The narrative is starting to change at Facebook, Inc. (NASDAQ:FB). Facebook stock has been a market darling for years now. Once FB stock got its legs under it following its 2012 initial public offering, it rose nearly 900% in less than five years. FB news always seemed positive. Facebook stock never really faced much of a correction, or even a modest decline, as it marched steadily higher.
It’s very different now. The market has turned outright cautious toward Facebook stock. The latest headlines surrounding unauthorized data use by U.K. firm Cambridge Analytica have again raised concerns about how Facebook uses, and secures, its data. Politicians are calling for hearings. Users are upset. And investors are selling, with Facebook stock down nearly 7% as of this writing, its largest one-day decline in at least two years, according to Barron’s.
There’s a case that Monday’s dip presents a buying opportunity. Investorplace.com’s Ian Bezek made that case on this site, pointing to the still-large opportunity for digital advertising growth. Nicholas Chahine pointed to a reasonable valuation and support around the current price of $172.
But I’m not so sure. After recommending FB stock for some time, I’d already become increasingly cautious toward the stock. And I don’t believe that investors can shrug off this weekend’s news. Facebook is facing serious risks — and so far its responses have been far less than satisfactory.
Facebook Stock Plunges
What’s driving Monday’s decline is the news that Cambridge Analytica — a consulting firm used by the Donald Trump campaign — gathered data on more than 50 million Facebook users without permission. On Friday, Facebook announced on its own site that it was suspending the firm, as the data had been passed to Cambridge Analytica in violation of the Facebook terms of service. CA was not supposed to receive the data in the first place. According to Facebook, the firm said it had destroyed the data when asked to by Facebook — only for Facebook to receive information recently that the destruction hadn’t occurred.
For its part, Facebook repeatedly has argued that what happened is not a “data breach.” Facebook wasn’t hacked. The data was given willingly by users. The data itself was used incorrectly, and under current terms of service, the situation could not repeat. For its part, Cambridge Analytica told Reuters that it didn’t use the data in the Trump campaign. And it insisted that it had deleted the data it had received, as Facebook requested.
From a factual standpoint, then, there’s a case that this is much ado about nothing. The data didn’t impact the 2016 election. Facebook already has changed its procedures to prevent a similar occurrence in the future. There will be some short-term noise, but little, if any, impact on Facebook’s business. The scandal does contribute to the “fake news” concerns surrounding Facebook stock — but those, too, shall pass.
I’m no longer sure that’s the case, however.
The Risks to Facebook Stock
The first problem for Facebook is that this has become a political story — and facts don’t drive political narratives. Anti-Trump constituents in the U.S. will see this as another way in which social media unfairly influenced the presidential election. Those already concerned about Facebook’s ownership and usage of data have another ax to grind. Regulators on both sides of the Atlantic are calling for CEO Mark Zuckerberg to answer questions — in person.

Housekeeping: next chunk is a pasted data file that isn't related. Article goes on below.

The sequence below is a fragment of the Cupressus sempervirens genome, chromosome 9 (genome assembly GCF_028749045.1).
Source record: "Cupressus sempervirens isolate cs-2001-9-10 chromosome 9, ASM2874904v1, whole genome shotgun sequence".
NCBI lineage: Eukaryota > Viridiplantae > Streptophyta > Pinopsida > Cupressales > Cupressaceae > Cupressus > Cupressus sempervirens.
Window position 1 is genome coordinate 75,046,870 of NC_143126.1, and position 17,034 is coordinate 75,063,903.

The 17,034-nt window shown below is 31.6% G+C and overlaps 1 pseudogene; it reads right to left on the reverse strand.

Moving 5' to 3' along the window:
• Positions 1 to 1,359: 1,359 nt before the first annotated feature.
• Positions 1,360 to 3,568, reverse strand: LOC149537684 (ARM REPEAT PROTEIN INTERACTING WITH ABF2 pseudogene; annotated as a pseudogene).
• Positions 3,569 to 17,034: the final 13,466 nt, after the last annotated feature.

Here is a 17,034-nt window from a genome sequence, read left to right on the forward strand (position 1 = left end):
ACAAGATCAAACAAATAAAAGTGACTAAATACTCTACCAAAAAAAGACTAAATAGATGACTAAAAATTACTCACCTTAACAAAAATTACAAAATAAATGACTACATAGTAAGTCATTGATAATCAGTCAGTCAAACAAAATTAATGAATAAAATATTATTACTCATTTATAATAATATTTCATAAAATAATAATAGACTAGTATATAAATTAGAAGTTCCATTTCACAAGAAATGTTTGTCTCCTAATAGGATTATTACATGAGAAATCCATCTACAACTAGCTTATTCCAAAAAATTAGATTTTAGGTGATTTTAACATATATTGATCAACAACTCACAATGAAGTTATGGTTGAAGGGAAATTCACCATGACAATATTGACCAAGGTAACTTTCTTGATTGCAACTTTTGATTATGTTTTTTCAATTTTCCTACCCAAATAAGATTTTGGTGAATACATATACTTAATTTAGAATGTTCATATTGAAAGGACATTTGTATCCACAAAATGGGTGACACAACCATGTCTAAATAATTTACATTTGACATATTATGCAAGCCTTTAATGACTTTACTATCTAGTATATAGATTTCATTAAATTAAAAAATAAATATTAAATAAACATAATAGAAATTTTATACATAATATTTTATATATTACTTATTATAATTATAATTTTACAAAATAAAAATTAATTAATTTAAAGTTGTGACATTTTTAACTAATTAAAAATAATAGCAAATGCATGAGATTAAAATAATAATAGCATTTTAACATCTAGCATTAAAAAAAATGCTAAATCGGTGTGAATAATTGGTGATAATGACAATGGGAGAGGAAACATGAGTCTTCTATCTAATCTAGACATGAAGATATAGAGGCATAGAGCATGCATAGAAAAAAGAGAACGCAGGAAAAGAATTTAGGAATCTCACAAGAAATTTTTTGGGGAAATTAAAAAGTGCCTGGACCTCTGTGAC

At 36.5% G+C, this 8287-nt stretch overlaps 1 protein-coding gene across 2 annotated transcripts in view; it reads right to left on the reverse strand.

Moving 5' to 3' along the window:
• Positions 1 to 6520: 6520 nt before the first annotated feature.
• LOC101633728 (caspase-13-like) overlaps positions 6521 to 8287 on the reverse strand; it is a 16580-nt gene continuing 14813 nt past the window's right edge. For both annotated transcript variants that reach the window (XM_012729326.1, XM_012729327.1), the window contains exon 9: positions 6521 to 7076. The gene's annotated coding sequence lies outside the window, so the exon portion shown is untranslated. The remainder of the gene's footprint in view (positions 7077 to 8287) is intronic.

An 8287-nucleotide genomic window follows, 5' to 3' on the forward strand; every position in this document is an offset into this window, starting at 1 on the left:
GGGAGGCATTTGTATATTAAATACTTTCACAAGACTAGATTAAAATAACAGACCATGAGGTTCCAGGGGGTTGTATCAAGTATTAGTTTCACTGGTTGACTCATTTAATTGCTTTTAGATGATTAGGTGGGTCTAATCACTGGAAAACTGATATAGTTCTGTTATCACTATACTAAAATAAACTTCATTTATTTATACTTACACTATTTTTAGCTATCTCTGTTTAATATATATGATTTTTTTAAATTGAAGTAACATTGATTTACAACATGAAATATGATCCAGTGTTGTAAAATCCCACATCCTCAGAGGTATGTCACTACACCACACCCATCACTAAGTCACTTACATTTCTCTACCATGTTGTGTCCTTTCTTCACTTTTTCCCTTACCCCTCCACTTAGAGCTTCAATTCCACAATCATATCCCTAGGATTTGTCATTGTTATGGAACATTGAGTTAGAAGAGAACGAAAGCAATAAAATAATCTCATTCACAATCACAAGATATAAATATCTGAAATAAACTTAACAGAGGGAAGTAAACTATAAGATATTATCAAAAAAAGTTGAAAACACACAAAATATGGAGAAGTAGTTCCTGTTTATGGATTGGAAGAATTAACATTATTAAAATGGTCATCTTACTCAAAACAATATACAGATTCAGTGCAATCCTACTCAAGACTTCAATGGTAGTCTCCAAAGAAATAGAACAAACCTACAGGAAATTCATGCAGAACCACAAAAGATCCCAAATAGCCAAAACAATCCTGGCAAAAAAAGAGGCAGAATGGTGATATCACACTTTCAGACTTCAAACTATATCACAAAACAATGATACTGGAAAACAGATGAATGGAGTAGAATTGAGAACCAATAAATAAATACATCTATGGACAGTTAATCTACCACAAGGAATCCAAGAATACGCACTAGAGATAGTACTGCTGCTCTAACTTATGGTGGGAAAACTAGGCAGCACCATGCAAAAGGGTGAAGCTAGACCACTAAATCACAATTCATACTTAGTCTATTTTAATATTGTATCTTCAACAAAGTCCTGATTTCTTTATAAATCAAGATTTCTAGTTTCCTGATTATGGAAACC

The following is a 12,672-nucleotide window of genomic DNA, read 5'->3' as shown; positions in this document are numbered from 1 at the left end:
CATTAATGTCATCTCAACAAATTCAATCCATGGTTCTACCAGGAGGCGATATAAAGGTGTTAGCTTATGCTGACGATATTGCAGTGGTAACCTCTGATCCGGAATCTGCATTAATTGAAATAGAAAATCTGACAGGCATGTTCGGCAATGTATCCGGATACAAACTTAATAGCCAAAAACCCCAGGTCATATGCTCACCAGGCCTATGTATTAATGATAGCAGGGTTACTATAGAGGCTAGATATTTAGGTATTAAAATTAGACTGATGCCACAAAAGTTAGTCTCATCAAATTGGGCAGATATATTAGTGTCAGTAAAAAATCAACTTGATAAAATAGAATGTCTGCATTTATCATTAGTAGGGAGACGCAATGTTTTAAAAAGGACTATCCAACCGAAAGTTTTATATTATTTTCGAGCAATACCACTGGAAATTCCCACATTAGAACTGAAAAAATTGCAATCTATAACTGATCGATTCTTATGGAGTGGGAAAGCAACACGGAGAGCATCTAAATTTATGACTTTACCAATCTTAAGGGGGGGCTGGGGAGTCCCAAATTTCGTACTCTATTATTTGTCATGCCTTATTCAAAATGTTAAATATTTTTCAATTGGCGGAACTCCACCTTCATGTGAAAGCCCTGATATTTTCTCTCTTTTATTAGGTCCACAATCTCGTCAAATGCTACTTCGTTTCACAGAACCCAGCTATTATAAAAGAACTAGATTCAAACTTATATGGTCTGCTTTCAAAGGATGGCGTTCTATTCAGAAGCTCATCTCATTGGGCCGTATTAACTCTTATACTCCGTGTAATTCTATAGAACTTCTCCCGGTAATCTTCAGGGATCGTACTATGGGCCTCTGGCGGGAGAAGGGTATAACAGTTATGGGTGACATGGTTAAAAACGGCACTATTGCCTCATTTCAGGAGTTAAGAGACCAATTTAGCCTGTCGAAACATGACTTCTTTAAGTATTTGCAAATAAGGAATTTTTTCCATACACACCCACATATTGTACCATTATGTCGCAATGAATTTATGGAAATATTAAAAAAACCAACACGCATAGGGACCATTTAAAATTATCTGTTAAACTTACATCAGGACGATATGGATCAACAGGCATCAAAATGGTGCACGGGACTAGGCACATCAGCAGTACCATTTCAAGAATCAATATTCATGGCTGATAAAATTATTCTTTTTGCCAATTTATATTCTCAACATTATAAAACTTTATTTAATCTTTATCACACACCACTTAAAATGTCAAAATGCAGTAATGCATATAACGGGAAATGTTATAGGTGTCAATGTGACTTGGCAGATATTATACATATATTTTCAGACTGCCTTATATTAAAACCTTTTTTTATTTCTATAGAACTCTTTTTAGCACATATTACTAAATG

The combination creates significant reputational risk to Facebook. User growth already is slowing in North America, in part due simply to the massive size of the existing base. The news feed changes announced earlier this year will — at least in the short term — depress time spent on the site. As I argued just last month, that puts a lot of pressure on ad load and pricing to drive revenue growth.
That pressure now intensifies. Facebook has said it’s not inclined to increase ad load (how many ads a viewer sees). Pricing increases could become more difficult. Consumer packaged goods giants Unilever N.V. (NYSE:UL) and Procter & Gamble Co (NYSE:PG) are cutting their spend, already angered by the shady practices in the digital advertising space.
Meanwhile, a report on Monday morning was overshadowed by other FB news. But it projected that Amazon.com, Inc. (NASDAQ:AMZN) would take market share from Facebook and Alphabet Inc (NASDAQ:GOOGL,NASDAQ:GOOG) this year.
Facebook can argue that Monday’s news isn’t that big of a deal. It can claim — rightly — that it wasn’t a “hack,” or a “data breach.” But that’s not the point.
A Real Problem for Facebook Stock
The point is that there is real risk to Facebook’s reputation among users — and advertisers. Users already are more cautious about their data — and this news will only feed those concerns. Advertisers face a notable lack of trust across the digital advertising space and this doesn’t help.
Those concerns continue to mount on both sides. And Facebook management, to be blunt, has done a poor job of responding to them. It’s not necessarily a big deal to the average customer whether the data came from a “breach” or a “hack” or a “third party.” What the average customer sees, and feels, is that his or her data simply isn’t safe on the platform. Facebook isn’t convincing consumers — or regulators — otherwise.
If that doesn’t improve, and soon, Facebook will see lower engagement, lower usage, and maybe even lower ad rates. At some point, that weakness will be reflected in Facebook stock.
As of this writing, Vince Martin has no positions in any securities mentioned.